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Johnson: Walk for our grandchildren and Mother Earth

Johnson: Walk for our grandchildren and Mother Earth

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Maury Johnson

Over the past couple of weeks starting on June 20 in Scranton, Pennsylvania, and ending on June 28 in Wilmington, Delaware, 20 concerned grandparents and others from across the country, including from West Virginia and Virginia, completed the 2021 Walk for Our Grandchildren and Mother Earth.

They walked and sometimes drove from Scranton, the birthplace of President Joe Biden to Wilmington, his longtime home.

President Biden has taken some positive steps to address the climate emergency, yet his current proposals are still inadequate to address the scale of the crisis.

Along the route of our walk we were met with numerous supporters from many local fights against fossil fuel projects, such as pipelines, LNG (liquefied natural gas) export terminals, and radioactive fracking waste sites. We joined in solidarity with those around the country opposing major destructive projects like Enbridge’s Line 3 and Line 5, Mountain Valley Pipeline, MVP Southgate, Jordan Cove, and the Dakota Access Pipeline, which is operating in defiance of a court order, embodying the renegade nature of the industry.

During the week, rallies were held in Scranton and at various locations in Philadelphia.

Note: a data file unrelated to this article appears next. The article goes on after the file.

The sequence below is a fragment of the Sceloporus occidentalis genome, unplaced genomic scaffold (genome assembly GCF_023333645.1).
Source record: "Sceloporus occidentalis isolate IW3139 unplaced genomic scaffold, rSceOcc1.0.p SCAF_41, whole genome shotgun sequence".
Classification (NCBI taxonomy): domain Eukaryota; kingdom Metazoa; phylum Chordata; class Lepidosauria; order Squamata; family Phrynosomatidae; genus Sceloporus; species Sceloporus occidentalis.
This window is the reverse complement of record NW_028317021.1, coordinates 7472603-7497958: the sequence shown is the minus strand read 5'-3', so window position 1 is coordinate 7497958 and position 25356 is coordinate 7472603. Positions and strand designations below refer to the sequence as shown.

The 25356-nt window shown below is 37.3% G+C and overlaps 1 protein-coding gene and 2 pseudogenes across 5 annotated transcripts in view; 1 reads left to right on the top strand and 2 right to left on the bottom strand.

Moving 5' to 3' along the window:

We met with groups severely impacted by fossil fuel development and other pollution in Easton, Chester, Marcus Hook and West Philadelphia, Pennsylvania, as well as groups in New Jersey and Delaware.

The walk ended with a nonviolent action of civil disobedience on June 28 at Chase Bank’s World Credit Card Processing Center in Wilmington, where many of our walkers and local Wilmington residents joined us to bring attention to the bank’s destruction of the planet by being the largest U.S. funder of fossil fuel projects, including the MVP Projects.

Chase must do better than green wash its multibillion investments. It must pivot from being a climate rogue to being a climate hero; cutting its investments in dirty fossil fuels and investing in wind, solar, and battery storage to cleanly power our country.

Also, by concluding our walk with an arrestable nonviolent action in Wilmington, we challenged President Biden in his hometown to use his huge bully pulpit to take a stand against big bank financing of fossil fuel projects.

Without Chase’s and other banks’ investments in and loans to oil and gas companies, these projects would cease to be built, and Biden’s climate goals could be realized.

We kicked off the walk on a day that is significant for both human and cosmic connection, as June 20 is Father’s Day and the Summer Solstice.

We emphasized the love parents and grandparents have for their children and grandchildren — which President Biden himself invokes often.

It is our responsibility to leave a livable world for future generations. What better symbol for powering that world than with clean energy on the day when the sun is most powerful in our hemisphere? I was honored to be a part of this Climate Walk. Finally, I/We join with millions of people from across the country to demand action from our government and financial institutions commensurate with the climate emergency.

Johnson is a farmer who lives in Greenville, West Virginia.

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